The ownership of property – Tenancy Rights

There are two methods by which co-owners hold a property. The first is
by a Joint Tenancy and the second as Tenants in Common. Below is an
explanation of the two different methods.

JOINT TENANTS

Where a property is held by a couple (whether they are married or simply
living together) as Joint Tenants, upon the death of the first the property
will automatically pass to the survivor. The share of the one who dies will
not form part of his or her Estate and will not be affected by the terms
of any Will. In effect both parties own the whole property rather than a
divisible share, which is why on the death of one of the Joint Tenants the
property belongs wholly to the survivor.

TENANTS IN COMMON

The effects of holding a property as Tenants in Common means that each
person has a fixed share of the property e.g. 50/50, 80/20 etc. Under this
form of ownership, the property will not automatically pass on the death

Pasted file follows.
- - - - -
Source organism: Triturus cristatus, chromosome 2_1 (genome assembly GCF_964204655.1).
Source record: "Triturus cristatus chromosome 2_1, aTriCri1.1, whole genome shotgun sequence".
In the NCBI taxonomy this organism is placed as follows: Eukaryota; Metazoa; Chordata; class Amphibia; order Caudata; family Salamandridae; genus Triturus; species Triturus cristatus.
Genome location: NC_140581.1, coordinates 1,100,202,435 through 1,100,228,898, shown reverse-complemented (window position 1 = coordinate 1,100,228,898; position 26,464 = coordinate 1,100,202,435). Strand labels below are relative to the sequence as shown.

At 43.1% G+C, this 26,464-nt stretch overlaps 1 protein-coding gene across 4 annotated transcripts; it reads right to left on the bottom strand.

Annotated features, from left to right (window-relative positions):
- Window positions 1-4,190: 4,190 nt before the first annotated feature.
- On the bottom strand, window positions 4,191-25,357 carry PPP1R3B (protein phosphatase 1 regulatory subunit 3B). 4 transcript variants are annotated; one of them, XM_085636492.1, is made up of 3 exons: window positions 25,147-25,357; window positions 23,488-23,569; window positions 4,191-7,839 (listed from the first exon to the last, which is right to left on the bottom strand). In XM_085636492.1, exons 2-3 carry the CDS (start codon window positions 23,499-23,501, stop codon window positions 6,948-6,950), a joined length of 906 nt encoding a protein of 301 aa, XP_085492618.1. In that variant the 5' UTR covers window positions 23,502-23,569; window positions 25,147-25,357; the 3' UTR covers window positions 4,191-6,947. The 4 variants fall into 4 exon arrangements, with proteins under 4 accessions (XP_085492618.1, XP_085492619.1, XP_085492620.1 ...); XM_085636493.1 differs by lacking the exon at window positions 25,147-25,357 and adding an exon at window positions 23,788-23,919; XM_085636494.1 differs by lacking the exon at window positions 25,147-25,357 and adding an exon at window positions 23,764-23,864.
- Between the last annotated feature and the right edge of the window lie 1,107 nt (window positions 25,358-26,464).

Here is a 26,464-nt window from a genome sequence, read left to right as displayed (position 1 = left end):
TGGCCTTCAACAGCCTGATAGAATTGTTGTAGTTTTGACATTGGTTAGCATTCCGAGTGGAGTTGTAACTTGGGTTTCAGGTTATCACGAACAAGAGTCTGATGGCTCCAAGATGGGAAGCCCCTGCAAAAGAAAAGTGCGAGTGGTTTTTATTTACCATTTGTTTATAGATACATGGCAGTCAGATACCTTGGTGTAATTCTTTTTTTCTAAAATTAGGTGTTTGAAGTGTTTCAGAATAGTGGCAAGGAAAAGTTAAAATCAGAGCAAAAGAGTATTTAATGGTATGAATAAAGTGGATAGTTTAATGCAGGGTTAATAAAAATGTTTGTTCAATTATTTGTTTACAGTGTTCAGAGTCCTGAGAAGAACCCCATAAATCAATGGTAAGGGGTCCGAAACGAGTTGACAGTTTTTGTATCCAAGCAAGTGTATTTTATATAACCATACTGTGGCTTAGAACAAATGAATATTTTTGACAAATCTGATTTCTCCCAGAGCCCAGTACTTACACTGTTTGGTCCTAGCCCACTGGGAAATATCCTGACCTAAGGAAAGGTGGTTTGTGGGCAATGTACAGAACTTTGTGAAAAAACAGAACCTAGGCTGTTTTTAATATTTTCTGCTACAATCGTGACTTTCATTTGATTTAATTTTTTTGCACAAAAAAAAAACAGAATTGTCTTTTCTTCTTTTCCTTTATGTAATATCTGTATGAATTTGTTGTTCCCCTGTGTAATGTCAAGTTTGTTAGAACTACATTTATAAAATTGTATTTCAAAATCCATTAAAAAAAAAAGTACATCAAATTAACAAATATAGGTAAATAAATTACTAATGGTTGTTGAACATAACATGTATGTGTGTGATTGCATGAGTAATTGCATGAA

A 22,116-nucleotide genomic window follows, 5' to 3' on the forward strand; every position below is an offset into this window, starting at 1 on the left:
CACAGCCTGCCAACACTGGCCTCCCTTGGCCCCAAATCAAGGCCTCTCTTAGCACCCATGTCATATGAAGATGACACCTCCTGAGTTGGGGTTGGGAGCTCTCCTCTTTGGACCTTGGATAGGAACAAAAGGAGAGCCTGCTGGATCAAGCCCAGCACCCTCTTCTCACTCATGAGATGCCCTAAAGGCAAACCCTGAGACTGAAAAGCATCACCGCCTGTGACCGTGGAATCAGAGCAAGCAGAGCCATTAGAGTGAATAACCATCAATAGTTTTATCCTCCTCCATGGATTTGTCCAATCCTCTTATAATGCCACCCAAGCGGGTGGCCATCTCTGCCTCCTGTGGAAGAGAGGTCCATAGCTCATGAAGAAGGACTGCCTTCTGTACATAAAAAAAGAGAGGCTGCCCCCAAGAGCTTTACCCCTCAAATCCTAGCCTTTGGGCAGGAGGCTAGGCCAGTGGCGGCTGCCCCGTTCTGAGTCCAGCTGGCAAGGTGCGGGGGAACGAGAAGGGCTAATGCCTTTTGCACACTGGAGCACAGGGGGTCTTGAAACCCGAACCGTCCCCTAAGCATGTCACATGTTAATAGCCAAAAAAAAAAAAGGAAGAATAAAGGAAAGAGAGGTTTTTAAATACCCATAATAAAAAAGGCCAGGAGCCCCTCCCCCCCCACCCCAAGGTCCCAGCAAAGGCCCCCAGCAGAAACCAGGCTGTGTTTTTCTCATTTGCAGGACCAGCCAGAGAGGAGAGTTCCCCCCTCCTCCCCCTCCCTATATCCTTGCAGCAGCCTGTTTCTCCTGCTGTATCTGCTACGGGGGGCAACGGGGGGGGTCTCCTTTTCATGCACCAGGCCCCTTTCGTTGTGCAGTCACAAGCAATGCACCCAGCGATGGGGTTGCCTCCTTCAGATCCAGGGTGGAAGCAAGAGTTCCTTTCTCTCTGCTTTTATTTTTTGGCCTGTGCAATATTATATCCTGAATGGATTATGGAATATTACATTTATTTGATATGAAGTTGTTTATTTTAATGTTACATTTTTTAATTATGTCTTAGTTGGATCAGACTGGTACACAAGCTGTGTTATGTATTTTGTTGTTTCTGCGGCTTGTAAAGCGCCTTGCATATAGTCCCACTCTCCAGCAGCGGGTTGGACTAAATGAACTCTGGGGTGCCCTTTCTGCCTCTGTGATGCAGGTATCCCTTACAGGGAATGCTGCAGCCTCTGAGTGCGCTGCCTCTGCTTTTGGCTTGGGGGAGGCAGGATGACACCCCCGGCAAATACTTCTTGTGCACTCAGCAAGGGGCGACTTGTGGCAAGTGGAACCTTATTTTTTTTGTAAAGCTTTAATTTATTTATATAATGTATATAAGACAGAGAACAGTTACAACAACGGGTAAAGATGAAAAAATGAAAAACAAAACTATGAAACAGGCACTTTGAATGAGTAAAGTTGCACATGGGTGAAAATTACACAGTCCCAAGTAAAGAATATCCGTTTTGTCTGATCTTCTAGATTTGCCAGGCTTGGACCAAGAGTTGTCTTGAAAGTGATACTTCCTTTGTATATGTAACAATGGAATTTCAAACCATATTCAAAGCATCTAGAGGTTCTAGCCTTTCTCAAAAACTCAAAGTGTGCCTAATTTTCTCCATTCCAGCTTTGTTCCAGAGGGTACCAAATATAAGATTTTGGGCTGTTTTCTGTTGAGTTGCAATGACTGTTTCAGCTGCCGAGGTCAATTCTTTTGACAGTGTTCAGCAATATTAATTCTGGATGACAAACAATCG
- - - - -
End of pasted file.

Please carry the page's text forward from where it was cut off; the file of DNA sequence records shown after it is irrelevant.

of one to the survivor and the share of the person who dies will form part
of his or her Estate and can bequeathed to a third party. This means that
it is necessary for a Will to be made to dispose of each party’s separate
share of the property. Where there is no Will the deceased person’s share
of the property will pass in accordance with the Intestacy Rules; i.e to their
next of kin.

Where a property is held as Joint Tenants, that Joint Tenancy can be
severed by a simple document called a Notice of Severance. Assuming
that you and your co-owner hold your property as Joint Tenants, you must
now consider whether or not to sever the Joint Tenancy. If you do, then
your share of the Tenancy will no longer automatically pass to your co-
owner upon your death and vice versa. Instead you may each nominate
someone else to receive your share of the property when you die. This
should be done by a Will.

However, you should be aware, that even if you sever the Tenancy and
nominate someone other than your co-owner to receive your share of the
property, a spouse may still have claims against your share under the
Inheritance (Provision for Family Dependants) Act 1975.

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The information contained in these documents does not constitute legal advice and is not a substitute for a personal consultation. Call us for an appointment today!

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